I understand there are some problems with this approach, mostly on  development and deployment. More on this later.

Nice wrapper on Fatwire API

Using Scala, I plan to wrap all the existing Fatwire tags with Scala calls. Something like

<asset:load name="thePage" type="Page" objectid="<%=ics.GetVar("cid")&>"/>
 <asset:get name="thePage" field="id" output="id"/>

will be available as a Scala call (using named parameters) like:

asset.load(name="thePage", type="Page", objectid= ("cid"!))
asset.get(name="thePage", field="id", output= "id")

This is however only the first step. The API will leverage some common elements in the API to be able to do

val thePage = asset.load("Page", "cid"!)
val id = thePage("id")

Each element will be functional and will return objects with appropriate methods allowing to extract fields using the apply syntax. A lot of work will be done on making  the API as nice as possible

It would be nice also to be able to keep the tag based syntax in the XML literals.

This should be possible, however the xml literals are not compiled in Scala, while they are in JSP.

A simpler implementation is possible just interpreting them when generating the  output. A more advanced implementation could be generating actual Scala code. This is more difficult to implement since it needs to leverage either a compiler plugin or a Scala macro.  Advantages and disadvantages will have to be carefully considered.

Real Unit testing

Once we moved away from JSP, the biggest advantage of using this approach is the possibility to perform real unit testing. Any unit test framework can be used, either ScalaTest or Specs2.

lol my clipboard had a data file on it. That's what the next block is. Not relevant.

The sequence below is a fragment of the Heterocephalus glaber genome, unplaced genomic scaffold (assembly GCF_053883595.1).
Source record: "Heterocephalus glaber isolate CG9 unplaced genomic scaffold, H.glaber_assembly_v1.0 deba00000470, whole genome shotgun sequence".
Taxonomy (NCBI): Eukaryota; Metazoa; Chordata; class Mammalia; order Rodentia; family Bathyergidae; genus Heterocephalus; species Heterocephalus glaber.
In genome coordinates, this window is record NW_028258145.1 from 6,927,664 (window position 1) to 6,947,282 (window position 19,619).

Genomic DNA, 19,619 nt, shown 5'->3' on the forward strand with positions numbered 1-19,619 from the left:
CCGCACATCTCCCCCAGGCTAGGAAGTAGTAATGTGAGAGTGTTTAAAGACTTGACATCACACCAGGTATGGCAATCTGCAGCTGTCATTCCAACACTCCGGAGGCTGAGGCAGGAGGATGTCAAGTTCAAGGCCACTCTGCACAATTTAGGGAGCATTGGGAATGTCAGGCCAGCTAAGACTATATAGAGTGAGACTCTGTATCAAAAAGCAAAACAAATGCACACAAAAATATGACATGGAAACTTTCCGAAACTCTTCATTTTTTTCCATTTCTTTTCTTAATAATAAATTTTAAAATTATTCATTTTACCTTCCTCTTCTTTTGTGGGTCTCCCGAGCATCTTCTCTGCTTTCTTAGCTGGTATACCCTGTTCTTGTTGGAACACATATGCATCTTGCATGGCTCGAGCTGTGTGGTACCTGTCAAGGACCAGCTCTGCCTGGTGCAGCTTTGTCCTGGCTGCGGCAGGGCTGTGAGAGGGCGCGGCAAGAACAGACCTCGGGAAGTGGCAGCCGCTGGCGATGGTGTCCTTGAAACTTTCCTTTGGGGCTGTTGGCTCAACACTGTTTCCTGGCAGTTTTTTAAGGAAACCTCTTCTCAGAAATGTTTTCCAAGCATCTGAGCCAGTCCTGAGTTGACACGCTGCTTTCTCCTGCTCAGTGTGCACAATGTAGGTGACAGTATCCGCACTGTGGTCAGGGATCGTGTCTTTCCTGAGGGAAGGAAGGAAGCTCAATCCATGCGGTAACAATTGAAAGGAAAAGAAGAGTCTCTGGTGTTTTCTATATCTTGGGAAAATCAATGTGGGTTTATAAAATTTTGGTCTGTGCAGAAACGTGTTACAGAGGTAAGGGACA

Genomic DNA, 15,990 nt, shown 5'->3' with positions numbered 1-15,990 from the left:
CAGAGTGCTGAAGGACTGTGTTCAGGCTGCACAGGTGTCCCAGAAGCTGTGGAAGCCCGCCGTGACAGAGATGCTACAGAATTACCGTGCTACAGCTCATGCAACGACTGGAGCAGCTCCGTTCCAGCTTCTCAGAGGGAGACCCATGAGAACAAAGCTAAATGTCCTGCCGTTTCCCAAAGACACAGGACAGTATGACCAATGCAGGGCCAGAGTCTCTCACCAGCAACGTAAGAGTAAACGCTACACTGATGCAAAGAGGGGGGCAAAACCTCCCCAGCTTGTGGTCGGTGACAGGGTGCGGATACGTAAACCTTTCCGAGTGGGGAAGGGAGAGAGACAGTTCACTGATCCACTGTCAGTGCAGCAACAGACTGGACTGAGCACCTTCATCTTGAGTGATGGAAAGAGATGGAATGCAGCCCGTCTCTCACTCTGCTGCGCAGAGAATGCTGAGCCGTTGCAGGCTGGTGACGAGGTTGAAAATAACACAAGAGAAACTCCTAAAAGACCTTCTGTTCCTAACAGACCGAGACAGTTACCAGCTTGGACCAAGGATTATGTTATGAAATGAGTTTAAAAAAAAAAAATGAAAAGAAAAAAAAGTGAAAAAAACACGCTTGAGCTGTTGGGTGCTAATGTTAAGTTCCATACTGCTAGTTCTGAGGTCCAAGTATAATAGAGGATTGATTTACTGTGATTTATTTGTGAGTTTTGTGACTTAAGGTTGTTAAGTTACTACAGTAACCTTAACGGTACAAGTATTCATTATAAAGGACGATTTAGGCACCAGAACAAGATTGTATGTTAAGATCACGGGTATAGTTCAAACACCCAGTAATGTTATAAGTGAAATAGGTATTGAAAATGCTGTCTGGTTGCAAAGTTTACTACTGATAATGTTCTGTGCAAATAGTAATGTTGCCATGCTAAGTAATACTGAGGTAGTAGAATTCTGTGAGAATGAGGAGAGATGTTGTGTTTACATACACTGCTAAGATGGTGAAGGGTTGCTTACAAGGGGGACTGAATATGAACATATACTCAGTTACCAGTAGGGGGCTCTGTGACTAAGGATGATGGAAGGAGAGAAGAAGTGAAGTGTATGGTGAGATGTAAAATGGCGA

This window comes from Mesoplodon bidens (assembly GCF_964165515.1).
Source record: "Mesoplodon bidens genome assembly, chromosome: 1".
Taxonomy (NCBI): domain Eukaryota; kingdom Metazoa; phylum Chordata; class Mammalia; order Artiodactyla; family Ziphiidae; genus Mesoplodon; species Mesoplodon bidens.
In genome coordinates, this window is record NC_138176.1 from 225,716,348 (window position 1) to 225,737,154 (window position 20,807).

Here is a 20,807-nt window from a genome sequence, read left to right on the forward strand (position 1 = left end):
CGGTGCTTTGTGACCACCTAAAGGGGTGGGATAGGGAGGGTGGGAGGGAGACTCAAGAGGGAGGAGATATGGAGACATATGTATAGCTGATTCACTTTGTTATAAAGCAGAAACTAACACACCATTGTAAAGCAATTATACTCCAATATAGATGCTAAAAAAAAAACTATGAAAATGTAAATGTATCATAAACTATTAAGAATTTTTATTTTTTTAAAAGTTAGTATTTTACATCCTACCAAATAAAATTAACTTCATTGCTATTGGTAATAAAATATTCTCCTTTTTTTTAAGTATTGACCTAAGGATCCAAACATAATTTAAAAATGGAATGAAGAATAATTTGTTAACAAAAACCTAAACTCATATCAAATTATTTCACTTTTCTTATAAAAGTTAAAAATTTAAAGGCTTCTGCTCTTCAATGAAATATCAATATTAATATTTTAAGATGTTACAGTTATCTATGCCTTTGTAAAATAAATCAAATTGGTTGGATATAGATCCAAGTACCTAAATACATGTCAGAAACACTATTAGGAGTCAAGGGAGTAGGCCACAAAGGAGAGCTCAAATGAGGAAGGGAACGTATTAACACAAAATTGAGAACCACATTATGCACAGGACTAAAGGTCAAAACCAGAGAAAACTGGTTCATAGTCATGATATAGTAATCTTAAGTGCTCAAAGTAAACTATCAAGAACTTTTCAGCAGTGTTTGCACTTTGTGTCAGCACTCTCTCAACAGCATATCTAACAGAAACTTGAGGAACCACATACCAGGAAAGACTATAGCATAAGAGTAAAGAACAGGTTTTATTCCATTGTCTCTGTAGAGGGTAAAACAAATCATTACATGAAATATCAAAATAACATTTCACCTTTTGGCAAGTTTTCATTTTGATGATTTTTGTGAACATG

Because real code will live outside of WCS it will be possible to test it before deploying. However the framework will have to provide mocks in order to simulate the WCS environment.

This is an important feature.

Flexible URL Handling

 I plan to introduce a flexible and general url assembler allowing for arbitrary "routing".
The idea is roughly to introduce a Router object that will perform translations.
If the request is for a url like /article/London2012?page=1 (well, actually /cs/Satellite/article/London?page=1)
the url will be first split  in a list of components (List("article", "London2012")) and a map or parameters (Map( "page" -> 1)), then passed to a a router object,  something like this:
Router {
   def name2id(name: String) = /* map a name in an id */
   def apply(components: List, param: Map ) components match {
       case Nil => Map( "c" -> "Page", "cid" -> name2id("Home"))+params
       case cid :: Nil => Map( "c" -> "Page", "cid" -> name2id(cid))+param
       case c :: cid :: Nil => Map("c" => c, cid -> name2id(cid)) + params
The sample router before will return a map where:
c/cid corresponds to the home page for  an url "/",